On her way across campus, just as she is about to mount the stairs to the gym, she trips over a pair of male legs. A mammoth of a body is lying on the quad wearing only a towel. She has never seen so much naked flesh on one body in her life. When she rights herself, she notices that the male barely even registered that someone had tripped over him. She asks if he is all right. The body shrugs its shoulders. Pella asks if he is locked out. The person says the door is open. Then he asked if she is freshman. She tells him she is just visiting. He introduces himself as Mike Schwartz. After a few more exchanges, Mike tells Pella that he did not get into law school. Pella responds by telling him lawyers are the most boring people in the world. Mike says he had wanted to be a governor.

Although she was cold and wanted to swim, Pella felt compelled to stay with Mike, as if he physically pulled her. She finally confesses that her father is the president of the school. Mike expresses how much he appreciates her father. Her father is the reason Mike is there. Before Pella leaves, she tells Mike he might want to put on some pants. Mike says he might do that.

Affenlight, in the meantime, makes his way to the hospital to see Owen. The boy is awake and seems glad to see him. Affenlight only stays a short time but promises to come back with Owen’s glasses. Owen asks him if he might bring a book on his next visit and read to him. This request makes Affenlight feel like a new man.

Chapters 16-18 Summary

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Last Updated on May 5, 2015, by eNotes Editorial. Word Count: 542

Mike Schwartz is driving himself and Henry to the hospital. Henry is talking about all the money he will get when he signs with a team. He will use the money, he says, to pay off Mike’s law school debts; it will be an investment. Mike makes Henry stop talking. He still has not told Henry that every school he has applied to has rejected him. He says that Henry needs to focus on his studies and his game. If any more agents call, Henry is to tell them to call the coach.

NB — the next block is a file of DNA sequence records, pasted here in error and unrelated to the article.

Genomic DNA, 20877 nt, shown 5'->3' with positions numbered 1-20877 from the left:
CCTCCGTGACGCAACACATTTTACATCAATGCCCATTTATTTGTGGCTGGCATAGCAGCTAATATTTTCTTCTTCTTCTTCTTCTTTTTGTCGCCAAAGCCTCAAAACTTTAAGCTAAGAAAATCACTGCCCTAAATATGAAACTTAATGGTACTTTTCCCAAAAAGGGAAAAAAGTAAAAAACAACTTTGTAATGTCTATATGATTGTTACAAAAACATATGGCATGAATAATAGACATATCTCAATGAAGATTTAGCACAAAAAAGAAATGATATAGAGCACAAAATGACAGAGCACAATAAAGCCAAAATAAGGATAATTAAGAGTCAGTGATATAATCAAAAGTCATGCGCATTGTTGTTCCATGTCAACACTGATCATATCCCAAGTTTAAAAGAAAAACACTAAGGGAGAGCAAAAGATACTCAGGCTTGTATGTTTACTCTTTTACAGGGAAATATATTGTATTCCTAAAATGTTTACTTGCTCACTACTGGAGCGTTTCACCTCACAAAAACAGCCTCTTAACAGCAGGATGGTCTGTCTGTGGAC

When they arrive at the hospital, Owen is sleeping. He looks awful. His face is bruised and swollen. Henry and Mike leave without speaking to him. Afterward, they go to baseball practice, where the coach tells Henry that he has heard that Aparicio Rodriguez is in the States and might stop by the campus to meet Henry and congratulate him for tying his record. The coach warns Henry not to let all this attention distract him from his game.

After practice, Henry expects to go out to eat as he and Schwartz have done for years every Friday night. However, this time, Schwartz is not in the mood for it. He excuses himself and goes home. Henry had wanted to wait until they were at the diner before telling Schwartz about Aparicio coming to campus. In the end, Henry decides that the news can wait. Instead he heads over to the campus dining hall to find some food.

While Henry is looking for food, President Affenlight is in Henry’s and Owen’s dorm room looking for Owen’s eyeglasses. Just as he notices that Owen’s computer is still on, the screen lights up and Affenlight finds himself looking at a pornographic Website showing a picture of a young nude male. This makes Affenlight extremely conscious not only of his advanced age but also of the difference in age between himself and Owen. This brings Affenlight’s fantasies of a love affair with the young boy back to reality. He questions his thoughts, wondering what type of relationship he was really searching for. The sexual part had not, until that moment, been considered. However, it seems that is what Owen is seeking.

As Affenlight is pondering his feelings and motives, Henry walks in. The sight of Affenlight in his room startles Henry and he drops one of the glasses of milk he carried from the dining hall. The glass shatters and the milk spays all over the room. Affenlight is also surprised and embarrassed. He rushes for a towel and begins to clean up the mess. Then he abruptly leaves. After Affenlight arrives home, the phone rings. It is Mike Schwartz, who asks to speak to Pella. Mike asks her out to get something to eat.